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The Credit Cruncher was conceived to help you to keep up to date with credit crunch and recession developments, it provides some helpful credit crunch advice and it addresses personal debt. The Credit Cruncher also seeks to explain how the credit crunch started and shed some light on the worldwide recession. Recently, we have begun to look at how BREXIT will affect the UK economy. Please feel free to leave comments where relevant.

2 Jul 2008

How long will the credit crunch last?

This is chief amongst the questions that I have seen asked about the credit crunch.
In reality, there is no way of knowing how long this current situation will last, and seeing as there is no defined way of measuring 'the crunch' itself, you won't actually know when it's over. It's more of an adjustment than an actual event.
The current difficulties were primarily brought about the problems with the sub-prime mortgage market impacting on the reserves available for lending - It has been accentuated by rising prices (especially fuel) and static wages, and also 'fueled' by the general acceptance of credit as a way of life and persistent overspending on credit.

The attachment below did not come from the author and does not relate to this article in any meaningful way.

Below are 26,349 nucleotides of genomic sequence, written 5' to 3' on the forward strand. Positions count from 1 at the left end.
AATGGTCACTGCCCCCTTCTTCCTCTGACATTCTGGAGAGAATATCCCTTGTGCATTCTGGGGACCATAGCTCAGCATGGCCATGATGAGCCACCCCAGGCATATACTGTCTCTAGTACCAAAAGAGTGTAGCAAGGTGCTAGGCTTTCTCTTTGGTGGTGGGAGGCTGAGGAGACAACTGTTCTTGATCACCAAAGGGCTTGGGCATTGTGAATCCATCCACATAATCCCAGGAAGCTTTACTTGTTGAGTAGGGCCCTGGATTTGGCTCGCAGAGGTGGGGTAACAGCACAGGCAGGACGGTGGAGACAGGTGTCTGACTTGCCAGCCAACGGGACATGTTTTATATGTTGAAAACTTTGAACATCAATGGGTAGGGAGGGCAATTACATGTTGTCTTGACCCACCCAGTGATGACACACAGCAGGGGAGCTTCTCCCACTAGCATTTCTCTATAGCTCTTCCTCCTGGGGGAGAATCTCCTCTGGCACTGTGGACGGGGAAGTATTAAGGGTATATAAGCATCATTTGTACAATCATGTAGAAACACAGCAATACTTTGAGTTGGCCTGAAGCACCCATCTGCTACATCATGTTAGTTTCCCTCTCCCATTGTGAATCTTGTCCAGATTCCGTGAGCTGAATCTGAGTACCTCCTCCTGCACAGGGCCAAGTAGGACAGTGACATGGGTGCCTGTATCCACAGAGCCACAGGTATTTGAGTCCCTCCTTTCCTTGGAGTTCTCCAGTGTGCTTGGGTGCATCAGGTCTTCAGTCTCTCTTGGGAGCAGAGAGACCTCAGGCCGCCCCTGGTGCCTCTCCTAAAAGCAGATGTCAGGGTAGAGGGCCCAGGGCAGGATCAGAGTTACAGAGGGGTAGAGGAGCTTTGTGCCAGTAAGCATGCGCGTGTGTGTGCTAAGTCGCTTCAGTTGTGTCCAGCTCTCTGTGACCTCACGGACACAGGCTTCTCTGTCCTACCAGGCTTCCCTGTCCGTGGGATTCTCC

In the UK, mortgage rates are linked to the Bank of England base rate which is currently reasonably stable. The problem with lending is that the financial institutions have suffered from overselling mortgages in a declining market, and they don't have the capital reserves to lend out. House prices are fairly stable, it's just that houses are not selling... This tells us that first time buyers are finding it more difficult to get 100% mortgages, now I have to say that compared the the situation where 100% mortgages were freely available in a falling market - that's actually NOT such a bad thing. The people in trouble will be those that took these mortgages and find themselves unable to meet the payments.
What can we do? Well, we can make budgets and NOT spend more than we earn, pay off our debts so that we are financially healthy - this will have the impact of slowing down the economy and people are going to lose jobs... this is inevitable.
So how long will it last? put it this way, how long have governments been trying to stave off the inevitable (just so they wouldn't get the blame and lose the next election?). I estimate they have been trying to 'fix' this for two to three years - I would not be surprised if it takes two or three years for the economy to be able to rise again.
Don't be fooled, our economy works on rises and falls, the only time there is a real problem is when governments try to intervene to prolong a rise when they should just let the fall happen.

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